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Tenth District: Family of Football Player Who Overdosed Can Pursue Pharmacy for Wrongful Death

Image of a young man wearing a blue and gold football jersey.

Stephen Mehrer died of a drug overdose in 2017. An appeals court ruled his parents can proceed in their lawsuit against Walgreens for his death.

Image of a young man wearing a blue and gold football jersey.

Stephen Mehrer died of a drug overdose in 2017. An appeals court ruled his parents can proceed in their lawsuit against Walgreens for his death.

Walgreens pharmacy dispensed 260 doses of opioid painkillers to a two-time all-Ohio high school football player less than two months after he injured his shoulder in a game. Nine years later, the Dublin Jerome High School graduate died of a drug overdose.

The parents of Stephen Mehrer claimed the initial doses ultimately led to their son’s death. A Franklin County Common Pleas Court dismissed the lawsuit. But last week the Tenth District Court of Appeals ruled the case could go forward, finding the family has raised a legitimate argument that the athlete’s overdose could be traced to the pharmacy’s failure to flag the large number of pills prescribed in a short period of time.

The trial court had granted Walgreens’ request for summary judgment, finding the initial prescriptions that were filled in 2008 couldn’t have caused Mehrer’s death in 2017. Writing for the Tenth District, Judge Michael C. Mentel stated it is easy to see how the trial court struggled to find the connection between the two events, but noted that “addiction is a ‘long-term, chronic, and relapsing disease’ that is complex to evaluate in this context.”

Pharmacy Fills Painkiller Prescriptions From Two Doctors
In October 2009, Mehrer tore a rotator cuff while playing football for Dublin Jerome High School. His doctor, Kenneth Westerheide, prescribed 50 pills of hydrocodone to help with the pain. In 2009, hydrocodone was a Schedule III substance, which was considered by the federal Drug Enforcement Administration (DEA) to be addictive, but less likely to be abused than a more powerful Schedule II painkiller. Mehrer underwent surgery on the shoulder in November 2009. On the day of surgery, Walgreens dispensed 60 hydrocodone pills prescribed by Westerheide. The next day, Walgreens filled a prescription to Mehrer for 50 oxycodone pills prescribed by Dr. Richard Fischer.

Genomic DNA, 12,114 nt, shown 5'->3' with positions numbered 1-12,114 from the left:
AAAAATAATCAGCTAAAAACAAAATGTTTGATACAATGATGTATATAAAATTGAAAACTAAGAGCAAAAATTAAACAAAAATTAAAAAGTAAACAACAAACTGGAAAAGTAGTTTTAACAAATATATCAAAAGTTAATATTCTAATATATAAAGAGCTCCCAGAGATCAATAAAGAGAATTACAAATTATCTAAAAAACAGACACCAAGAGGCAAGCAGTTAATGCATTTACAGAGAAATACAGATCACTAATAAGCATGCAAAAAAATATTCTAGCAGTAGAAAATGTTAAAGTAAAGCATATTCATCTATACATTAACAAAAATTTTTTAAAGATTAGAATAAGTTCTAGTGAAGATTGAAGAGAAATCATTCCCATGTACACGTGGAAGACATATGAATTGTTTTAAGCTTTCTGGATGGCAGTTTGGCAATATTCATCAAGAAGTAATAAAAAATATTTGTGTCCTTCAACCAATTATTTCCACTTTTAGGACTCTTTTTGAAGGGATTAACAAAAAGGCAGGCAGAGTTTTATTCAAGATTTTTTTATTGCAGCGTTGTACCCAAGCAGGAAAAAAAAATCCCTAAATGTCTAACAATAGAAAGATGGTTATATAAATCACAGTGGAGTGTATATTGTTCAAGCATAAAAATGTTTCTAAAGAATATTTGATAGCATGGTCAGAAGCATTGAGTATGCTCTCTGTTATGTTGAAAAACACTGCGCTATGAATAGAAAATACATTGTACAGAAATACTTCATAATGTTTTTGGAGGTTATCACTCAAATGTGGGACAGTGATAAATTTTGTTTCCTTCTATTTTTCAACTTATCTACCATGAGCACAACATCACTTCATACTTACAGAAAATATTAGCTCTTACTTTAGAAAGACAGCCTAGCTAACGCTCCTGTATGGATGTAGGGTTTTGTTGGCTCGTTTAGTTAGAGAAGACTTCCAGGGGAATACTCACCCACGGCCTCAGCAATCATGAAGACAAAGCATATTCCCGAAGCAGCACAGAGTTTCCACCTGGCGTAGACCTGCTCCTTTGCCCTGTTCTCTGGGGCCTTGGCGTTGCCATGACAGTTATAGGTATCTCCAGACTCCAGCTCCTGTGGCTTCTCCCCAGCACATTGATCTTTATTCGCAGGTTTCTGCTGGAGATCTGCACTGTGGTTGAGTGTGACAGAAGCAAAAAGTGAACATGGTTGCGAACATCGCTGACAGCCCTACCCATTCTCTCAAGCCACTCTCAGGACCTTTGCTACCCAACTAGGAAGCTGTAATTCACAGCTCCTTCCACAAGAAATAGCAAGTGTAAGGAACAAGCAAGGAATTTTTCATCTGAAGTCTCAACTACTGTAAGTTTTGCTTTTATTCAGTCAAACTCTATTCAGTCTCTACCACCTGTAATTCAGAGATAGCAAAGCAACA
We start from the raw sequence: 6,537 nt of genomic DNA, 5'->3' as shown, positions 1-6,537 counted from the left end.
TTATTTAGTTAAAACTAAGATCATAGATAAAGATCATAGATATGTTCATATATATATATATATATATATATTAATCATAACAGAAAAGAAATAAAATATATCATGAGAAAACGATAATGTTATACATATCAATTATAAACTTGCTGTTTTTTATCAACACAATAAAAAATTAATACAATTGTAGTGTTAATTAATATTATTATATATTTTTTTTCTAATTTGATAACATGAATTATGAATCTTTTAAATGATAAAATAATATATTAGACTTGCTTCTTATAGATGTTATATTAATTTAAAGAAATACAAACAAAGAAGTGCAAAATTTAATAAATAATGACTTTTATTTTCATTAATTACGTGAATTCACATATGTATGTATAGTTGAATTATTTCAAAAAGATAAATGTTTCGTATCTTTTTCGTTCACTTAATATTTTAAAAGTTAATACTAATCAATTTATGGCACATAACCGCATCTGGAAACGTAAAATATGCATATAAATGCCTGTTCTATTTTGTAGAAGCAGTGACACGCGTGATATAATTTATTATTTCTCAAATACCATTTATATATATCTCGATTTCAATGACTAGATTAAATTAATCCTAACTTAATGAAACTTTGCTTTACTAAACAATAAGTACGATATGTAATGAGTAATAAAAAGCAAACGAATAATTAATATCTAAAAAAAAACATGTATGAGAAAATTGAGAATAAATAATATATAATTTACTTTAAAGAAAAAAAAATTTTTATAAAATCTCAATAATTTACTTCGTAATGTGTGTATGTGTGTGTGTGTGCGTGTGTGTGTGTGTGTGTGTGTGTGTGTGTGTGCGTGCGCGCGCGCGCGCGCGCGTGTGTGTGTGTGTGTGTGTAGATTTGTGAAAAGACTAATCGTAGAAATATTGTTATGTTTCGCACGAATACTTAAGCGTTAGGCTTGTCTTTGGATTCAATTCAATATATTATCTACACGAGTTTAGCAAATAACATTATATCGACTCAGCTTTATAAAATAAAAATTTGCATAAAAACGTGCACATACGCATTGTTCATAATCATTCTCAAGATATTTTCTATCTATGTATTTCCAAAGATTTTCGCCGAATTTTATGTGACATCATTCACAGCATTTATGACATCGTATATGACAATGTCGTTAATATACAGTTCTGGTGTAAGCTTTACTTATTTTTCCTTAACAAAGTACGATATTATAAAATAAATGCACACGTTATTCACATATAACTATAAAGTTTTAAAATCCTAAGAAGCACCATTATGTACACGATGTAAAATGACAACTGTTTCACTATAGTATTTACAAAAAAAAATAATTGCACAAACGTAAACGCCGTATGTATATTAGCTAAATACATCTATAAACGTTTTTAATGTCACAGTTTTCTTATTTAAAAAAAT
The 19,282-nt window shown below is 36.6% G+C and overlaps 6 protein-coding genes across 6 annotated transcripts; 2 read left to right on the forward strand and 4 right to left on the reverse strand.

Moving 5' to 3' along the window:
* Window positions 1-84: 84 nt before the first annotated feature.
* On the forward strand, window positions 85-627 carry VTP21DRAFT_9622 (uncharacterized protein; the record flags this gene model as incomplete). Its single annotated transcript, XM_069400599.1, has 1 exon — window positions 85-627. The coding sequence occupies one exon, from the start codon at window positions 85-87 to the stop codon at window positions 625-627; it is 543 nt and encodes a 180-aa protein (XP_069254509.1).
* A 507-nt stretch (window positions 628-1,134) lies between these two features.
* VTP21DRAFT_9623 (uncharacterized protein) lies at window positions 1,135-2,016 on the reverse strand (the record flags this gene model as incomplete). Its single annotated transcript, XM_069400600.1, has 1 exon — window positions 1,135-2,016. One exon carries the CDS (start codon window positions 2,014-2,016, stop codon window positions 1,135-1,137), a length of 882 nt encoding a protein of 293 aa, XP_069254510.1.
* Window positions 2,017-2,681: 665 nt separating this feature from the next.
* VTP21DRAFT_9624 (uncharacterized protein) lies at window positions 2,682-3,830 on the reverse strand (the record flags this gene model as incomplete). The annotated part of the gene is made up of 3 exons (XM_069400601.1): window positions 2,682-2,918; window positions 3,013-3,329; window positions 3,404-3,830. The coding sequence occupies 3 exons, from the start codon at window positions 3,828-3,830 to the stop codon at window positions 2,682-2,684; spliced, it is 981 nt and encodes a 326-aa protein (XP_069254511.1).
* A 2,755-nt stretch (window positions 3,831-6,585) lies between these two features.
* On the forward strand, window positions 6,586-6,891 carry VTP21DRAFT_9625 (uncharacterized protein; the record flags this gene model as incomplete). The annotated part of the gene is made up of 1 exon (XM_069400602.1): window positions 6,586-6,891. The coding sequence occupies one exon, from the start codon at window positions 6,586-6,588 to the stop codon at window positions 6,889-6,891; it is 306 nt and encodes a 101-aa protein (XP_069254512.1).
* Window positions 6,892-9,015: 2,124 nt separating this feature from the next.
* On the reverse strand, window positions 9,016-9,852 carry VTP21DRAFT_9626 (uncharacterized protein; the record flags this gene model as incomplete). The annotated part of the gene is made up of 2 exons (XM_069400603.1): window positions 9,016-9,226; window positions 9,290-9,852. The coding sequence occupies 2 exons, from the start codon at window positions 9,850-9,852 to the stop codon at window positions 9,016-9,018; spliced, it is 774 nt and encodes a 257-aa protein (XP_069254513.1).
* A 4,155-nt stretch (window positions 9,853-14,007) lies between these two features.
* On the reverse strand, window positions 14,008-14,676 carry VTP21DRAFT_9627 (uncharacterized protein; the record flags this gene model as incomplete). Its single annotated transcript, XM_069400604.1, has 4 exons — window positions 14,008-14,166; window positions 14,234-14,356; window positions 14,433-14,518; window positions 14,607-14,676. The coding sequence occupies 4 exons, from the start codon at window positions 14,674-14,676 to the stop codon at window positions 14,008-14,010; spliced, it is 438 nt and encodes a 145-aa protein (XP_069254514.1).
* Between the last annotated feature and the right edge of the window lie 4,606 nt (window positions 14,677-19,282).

Oxycodone is a Schedule II substance and is considered by the DEA to be highly addictive. Five days after giving Mehrer the 50 oxycodone pills prescribed by Fischer, Walgreens gave Mehrer 50 more oxycodone pills prescribed by Westerheide. And five days later, Walgreens dispensed 50 more hydrocodone pills to Mehrer.

Mehrer received a scholarship to join the Kent State University football team as a college freshman, but his parents claim he immediately became addicted to the prescription painkillers based on the initial pills dispensed by Walgreens. Mehrer entered drug rehabilitation five times to treat his addiction. Despite a period of sobriety, he died in October 2017 by overdosing on a combination of oxycodone, fentanyl, and acetyl — all opioid painkillers.

Pharmacy Failed to Flag Dose Distribution, Parents Assert
Mehrer’s parents initially sued Walgreens in 2019 and revised the lawsuit in 2020, claiming the company’s action led to the wrongful death of their son. The two physicians, who were never disciplined for overprescribing the medication, testified that their prescriptions were reasonable and appropriate for treating Mehrer’s pain following surgery.

In a deposition, Ryan Wagner, a Walgreens representative, noted the company’s data retention policy kept patient records for six years, and the company no longer had the complete records of Mehrer’s prescriptions. Wagner described the process the company used in 2009, which required pharmacists to ensure all prescriptions for a controlled substance must be dispensed for a legitimate medical purpose.

He explained the company’s computer system has “safety blocks” that allowed pharmacists to determine if a patient had multiple prescriptions to the same drug and how early a patient was refilling a prescription. If a patient tried to fill a prescription too soon, the computer system would alert the pharmacist to consult with the patient, caregiver, and prescriber, Wagner said.